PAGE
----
To those of us who live in the Southern part of the US, winter rarely arrives and overwintering water lilies is far from our thoughts this early in the year. Even when we do think of it our choices are two: Hope that we do not have a hard freeze and most of the time we don't, or even if we do, chances are it will not last long enough that the tropical water lilies will be lost. And even if they are, chances are a neighbor's won't be, so we can get a start. I know, I know, we are lucky, BUT you are not having to wonder how you will make it through one more day of the intense heat that August heaps on us, while knowing that September is just another name for August and October is more of the same.
So to you who have to concern yourselves with freezing weather, here are some tips for overwintering those expensive tropical lilies.
First of all stop feeding them about 6 weeks before the first frost. You have already stopped, right? Even here in New Orleans, I recommend ceasing feeding in October so the lilies will be dormant for the colder months. If we continue to feed them, chances are we will lose them even in a mild freeze because the tender new growth will be damaged.
One way to overwinter lilies is to drop the pot to the deepest part of the pond, remove the leaves and just forget them until spring. In the spring, remove them from the pond. If the corms are mushy throw them away. There should be many corms in the pot, so you will not lose your lily. Just pot up non mushy corms. Pot them up, put them back in the water and start feeding when the leaves reach the top of the water.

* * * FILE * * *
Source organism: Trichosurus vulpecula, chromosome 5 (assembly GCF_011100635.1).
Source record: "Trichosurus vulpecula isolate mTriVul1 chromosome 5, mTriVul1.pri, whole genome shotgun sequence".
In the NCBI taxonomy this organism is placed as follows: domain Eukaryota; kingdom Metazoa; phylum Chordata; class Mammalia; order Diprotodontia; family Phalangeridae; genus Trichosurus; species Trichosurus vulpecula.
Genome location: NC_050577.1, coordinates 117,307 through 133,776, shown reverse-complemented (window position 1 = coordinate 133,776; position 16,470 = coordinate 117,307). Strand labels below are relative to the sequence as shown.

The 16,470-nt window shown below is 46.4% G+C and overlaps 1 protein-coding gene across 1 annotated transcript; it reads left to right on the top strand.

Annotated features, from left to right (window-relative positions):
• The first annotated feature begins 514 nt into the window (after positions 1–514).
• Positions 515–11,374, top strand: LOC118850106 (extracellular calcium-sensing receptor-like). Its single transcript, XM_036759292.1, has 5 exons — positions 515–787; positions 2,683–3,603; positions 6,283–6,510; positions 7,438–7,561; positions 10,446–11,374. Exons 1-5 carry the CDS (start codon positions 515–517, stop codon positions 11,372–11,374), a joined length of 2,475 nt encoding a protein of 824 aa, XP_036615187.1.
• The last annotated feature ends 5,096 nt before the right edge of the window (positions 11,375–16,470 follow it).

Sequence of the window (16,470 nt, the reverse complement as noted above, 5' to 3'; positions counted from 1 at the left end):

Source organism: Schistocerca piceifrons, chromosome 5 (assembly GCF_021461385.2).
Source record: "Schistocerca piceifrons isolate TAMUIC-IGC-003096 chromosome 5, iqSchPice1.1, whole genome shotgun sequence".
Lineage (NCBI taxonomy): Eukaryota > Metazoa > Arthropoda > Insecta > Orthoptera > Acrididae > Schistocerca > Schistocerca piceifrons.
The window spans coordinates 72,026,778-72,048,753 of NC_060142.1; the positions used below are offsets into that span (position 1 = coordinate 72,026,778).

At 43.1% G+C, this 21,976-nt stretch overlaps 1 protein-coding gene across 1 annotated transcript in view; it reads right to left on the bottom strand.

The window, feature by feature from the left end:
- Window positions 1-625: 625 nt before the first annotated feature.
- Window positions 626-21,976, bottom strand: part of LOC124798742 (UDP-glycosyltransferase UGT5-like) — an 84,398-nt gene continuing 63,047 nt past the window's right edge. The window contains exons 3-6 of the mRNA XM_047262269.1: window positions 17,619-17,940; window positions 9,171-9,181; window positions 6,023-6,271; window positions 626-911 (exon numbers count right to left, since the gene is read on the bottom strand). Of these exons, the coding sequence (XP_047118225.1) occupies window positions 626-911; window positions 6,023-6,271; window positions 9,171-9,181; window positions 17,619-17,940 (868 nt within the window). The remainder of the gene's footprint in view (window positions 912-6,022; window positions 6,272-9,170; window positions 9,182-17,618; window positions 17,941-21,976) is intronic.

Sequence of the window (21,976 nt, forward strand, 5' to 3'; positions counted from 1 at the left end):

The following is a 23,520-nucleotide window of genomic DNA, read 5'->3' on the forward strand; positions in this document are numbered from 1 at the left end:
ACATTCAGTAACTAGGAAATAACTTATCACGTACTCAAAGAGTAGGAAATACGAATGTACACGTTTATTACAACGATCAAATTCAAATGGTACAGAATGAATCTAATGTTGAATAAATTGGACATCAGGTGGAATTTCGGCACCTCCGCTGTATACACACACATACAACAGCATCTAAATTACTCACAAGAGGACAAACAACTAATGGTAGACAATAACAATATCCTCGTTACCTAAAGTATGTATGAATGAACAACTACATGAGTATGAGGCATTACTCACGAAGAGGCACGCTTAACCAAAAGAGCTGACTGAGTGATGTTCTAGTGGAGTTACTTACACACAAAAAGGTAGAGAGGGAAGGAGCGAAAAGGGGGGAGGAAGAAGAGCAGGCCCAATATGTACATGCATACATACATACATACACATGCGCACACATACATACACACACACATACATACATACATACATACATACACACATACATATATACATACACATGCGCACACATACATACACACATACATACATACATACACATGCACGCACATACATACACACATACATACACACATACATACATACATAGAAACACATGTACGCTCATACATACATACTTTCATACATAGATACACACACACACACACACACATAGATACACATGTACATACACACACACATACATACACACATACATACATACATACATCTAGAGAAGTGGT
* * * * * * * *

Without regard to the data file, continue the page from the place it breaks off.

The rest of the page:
This method works about half of the time.
As the days shorten and the weather cools, the leaves will become smaller and smaller, turn yellow and die. When the leaves are gone or almost gone, remove it from the pond. Take it out of its pot and rinse off the soil. There will be tubers all through the soil, among and beneath the roots. They will be about the size of walnuts, hard and dark brown. If they are mushy discard them. Cut or break them apart...usually you can do this with your fingers, and put them in a warm place to dry. Let the dry for a few days.
Then get some play sand or builder's sand, dampen it and fill a resealable plastic bag with sand about halfway. Put the corm in and fill the bag the rest of the way. One corm per bag, please. If you label the bags, you will remember what they are. Seal them and store in a cool, dark place where the temperatures are between 50 and 55 degrees. When spring arrives, pot them up and feed when the leaves reach the top of the water.
This method will work about half the time.
The surest way to overwinter water liles is to buy hardy varieties. Their flowers do not shoot above the water like the tropicals and the colors will not be quite as dramatic, but they will overwinter anywhere.